Healthy bones, skin, nails, and hair- Beets have a high content of silica which is perfect for our bodies to use to strengthen these components of our human bodies. As well, beets also contain high amounts of magnesium… which all ladies should love because this helps to prevent osteoporosis.
Cataracts and Macular Degeneration- Since beets contain Beta-carotene (the same nutrient in carrots); beets are able to help prevent both cataracts and Macular Degeneration.
Capillaries- Since beets also contain flavonoids and Vitamin C, they are able to help strengthen and keep the structure of capillaries from becoming frail.
Birth Defeats- If you are pregnant, beets should be your new best friend. Beets contain Vitamin B folate which in turn aids in the development of the baby’s spinal column, DNA, and RNA. Vitamin B folate is also extremely vital to all normal tissue growth. One cup of beets contains 136 grams of folate, and amazingly only 75 calories; now that is a whole lot of healthy going on! A little tid bit of gossip: After both of her pregnancies, actress Catherine Zeta Jones became addicted to beets and all of their health benefits.
Respiratory Issues- Beets have been linked to help prevent asthma symptoms.
Jaundice, Nausea and Vomiting: Consuming beets is nothing but a positive for your digestive functions especially when it comes to dysentery or diarrhea.
Immunity: Beetroot has the capability to help renew damaged cells in the immune system. Additionally, they can be used to help purify and improve blood circulation in the body. The American Heart Association claims that beets can also help fight anemia.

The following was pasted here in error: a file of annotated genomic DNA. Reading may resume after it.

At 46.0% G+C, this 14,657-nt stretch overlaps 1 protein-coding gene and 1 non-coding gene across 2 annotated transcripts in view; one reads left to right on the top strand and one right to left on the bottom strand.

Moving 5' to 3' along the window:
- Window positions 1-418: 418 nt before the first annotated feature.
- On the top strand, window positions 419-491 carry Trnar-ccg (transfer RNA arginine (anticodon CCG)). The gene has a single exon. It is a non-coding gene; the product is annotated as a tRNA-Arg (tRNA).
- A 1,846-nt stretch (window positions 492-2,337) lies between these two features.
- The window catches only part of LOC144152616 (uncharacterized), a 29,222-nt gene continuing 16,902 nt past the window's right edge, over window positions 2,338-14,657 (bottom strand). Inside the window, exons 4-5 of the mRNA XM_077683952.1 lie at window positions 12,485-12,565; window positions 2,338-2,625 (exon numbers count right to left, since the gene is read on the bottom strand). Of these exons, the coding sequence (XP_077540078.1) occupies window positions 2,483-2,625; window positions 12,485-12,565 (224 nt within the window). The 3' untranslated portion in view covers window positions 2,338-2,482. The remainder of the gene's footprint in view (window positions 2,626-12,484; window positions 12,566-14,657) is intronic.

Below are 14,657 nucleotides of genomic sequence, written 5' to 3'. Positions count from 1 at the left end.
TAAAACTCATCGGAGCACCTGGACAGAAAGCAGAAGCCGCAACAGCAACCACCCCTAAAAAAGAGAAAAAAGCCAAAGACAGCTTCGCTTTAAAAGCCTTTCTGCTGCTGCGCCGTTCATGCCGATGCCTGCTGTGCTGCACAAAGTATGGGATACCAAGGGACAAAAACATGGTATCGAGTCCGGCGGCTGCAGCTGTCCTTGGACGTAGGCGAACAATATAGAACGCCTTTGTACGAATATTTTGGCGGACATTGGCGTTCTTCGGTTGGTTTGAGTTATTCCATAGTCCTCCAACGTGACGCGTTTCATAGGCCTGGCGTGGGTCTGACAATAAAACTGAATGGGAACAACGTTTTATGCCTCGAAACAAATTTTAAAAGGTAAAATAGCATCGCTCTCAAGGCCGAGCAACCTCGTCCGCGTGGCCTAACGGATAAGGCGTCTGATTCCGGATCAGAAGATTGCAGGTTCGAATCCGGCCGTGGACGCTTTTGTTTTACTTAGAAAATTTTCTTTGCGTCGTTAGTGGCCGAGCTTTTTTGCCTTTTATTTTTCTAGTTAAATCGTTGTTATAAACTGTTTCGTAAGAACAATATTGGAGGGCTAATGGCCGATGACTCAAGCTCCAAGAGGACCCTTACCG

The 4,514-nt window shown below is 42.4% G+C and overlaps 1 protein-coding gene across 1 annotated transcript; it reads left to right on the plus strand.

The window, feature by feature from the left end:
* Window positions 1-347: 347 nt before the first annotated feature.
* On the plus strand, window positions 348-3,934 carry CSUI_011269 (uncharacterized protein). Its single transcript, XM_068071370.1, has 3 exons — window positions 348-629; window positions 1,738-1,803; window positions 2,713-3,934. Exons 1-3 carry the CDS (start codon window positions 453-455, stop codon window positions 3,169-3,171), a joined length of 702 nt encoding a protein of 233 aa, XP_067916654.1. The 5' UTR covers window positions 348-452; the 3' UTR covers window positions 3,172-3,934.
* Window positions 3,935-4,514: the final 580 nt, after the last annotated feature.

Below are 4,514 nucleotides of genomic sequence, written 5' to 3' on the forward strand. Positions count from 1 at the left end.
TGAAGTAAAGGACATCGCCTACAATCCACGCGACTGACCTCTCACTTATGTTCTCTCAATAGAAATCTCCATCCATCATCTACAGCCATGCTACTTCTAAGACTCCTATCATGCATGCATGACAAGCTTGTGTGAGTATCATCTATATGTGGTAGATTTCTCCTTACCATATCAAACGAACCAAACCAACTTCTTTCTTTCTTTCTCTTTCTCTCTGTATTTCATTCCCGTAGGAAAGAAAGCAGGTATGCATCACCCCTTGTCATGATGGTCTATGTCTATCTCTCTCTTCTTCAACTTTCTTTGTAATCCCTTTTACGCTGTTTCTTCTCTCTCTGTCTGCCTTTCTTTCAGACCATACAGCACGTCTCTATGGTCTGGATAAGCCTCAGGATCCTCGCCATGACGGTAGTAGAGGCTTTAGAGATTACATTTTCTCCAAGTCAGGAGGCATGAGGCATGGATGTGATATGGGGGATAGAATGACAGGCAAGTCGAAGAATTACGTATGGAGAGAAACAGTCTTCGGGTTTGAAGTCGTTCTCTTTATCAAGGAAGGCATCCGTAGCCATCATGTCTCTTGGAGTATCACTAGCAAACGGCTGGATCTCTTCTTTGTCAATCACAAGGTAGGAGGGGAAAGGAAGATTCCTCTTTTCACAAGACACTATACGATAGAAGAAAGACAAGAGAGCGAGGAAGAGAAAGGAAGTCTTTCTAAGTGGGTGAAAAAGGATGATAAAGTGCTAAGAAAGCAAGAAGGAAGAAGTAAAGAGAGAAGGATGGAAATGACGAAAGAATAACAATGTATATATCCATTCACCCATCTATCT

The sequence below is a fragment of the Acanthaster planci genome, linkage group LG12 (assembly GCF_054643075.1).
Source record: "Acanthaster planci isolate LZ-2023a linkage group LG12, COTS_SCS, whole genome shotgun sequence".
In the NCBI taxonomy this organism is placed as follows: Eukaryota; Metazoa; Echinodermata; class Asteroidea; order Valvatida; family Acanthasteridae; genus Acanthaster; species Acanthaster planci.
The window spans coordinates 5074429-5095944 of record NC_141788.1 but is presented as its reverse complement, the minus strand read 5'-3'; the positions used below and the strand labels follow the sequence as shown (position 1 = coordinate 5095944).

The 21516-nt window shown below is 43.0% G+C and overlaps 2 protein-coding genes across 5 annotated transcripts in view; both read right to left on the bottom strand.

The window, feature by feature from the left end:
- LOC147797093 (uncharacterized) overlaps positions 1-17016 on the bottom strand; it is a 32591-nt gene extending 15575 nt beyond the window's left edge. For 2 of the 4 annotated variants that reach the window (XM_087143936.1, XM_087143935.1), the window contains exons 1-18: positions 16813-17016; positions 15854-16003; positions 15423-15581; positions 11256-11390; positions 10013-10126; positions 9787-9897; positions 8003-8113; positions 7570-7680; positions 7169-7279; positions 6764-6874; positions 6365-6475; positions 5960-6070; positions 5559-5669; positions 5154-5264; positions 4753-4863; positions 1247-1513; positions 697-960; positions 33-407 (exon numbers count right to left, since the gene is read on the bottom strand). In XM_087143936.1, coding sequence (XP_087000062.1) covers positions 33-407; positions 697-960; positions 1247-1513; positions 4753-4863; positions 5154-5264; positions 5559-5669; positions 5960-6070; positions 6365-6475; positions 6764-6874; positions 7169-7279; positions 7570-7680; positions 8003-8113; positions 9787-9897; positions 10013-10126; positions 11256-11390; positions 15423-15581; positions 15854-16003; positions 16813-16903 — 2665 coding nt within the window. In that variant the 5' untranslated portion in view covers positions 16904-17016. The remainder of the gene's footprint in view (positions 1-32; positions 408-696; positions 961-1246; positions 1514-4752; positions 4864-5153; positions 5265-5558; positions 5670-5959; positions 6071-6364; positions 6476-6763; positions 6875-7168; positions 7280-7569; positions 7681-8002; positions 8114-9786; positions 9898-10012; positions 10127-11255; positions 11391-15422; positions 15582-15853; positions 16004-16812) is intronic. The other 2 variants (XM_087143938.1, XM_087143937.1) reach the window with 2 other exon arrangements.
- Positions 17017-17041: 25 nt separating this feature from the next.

Menstruation: Hey, all your ladies out there… consuming beets on a regular basis helps to regulate your menstruation flow.
When supplementing your diet with beets, you need to be aware that an excessive consumption of beets can cause a condition called methemoglobinemia, which can reduce the oxygen carrying capacity of blood cells. In addition, eating large amounts of beets is not recommended for individuals with kidney problems due to the high oxalate content.
Beets A Cultural Staple:
Although beets have not always received the greatest reviews from consumption, some cultures use beets as a beloved staple of their diets. For example Eastern Europe makes a traditional beet soap called borscht. It is one of their most cherished dishes and it comes served with sour cream.
In Australia, beetroot is a common ingredient for hamburgers. It is added in slices, much like we Americans do with lettuce and tomato. It is also common for fast food chains like McDonalds to include beetroot on their burgers for Australian consumers. These are considered Oz-style burgers!
And to whom do we owe gratitude of thanks for introducing beets to common cuisine… the French. French culinary totally knocked beets out of this world in the early 1900’s. They were able to fascinate, intrigue, and dominate our taste buds as well as increase our bodies health, all with the assistance of one vegetable!
Today, beetroot in the kitchen is one of the most versatile ingredients we can get our hands on. Beets can truly be used from start to finish. No matter is it is appetizers, soups, main courses, desserts, or even beverages, beetroots are quite the all purpose go to. They help the flavor, texture, and the addition of color!
Beets in Science:
Alright, this one is going to blow your mind. You can actually use beetroot juice to measure the acidity of a substance. When beetroot juice is added to a substance that is acidic, it turns the solution pink. If beetroot juice is added to a substance that is alkali, it will turn the substance yellow. Now, that is one cool fact!
Feeling out of whack: Beetroot can be used to alkylate the body. This is all done through the beets super rich source of carotenoids, flavonoids, beyacyanin, folate, silica, and the other various minerals and nutrients that the great beet contains.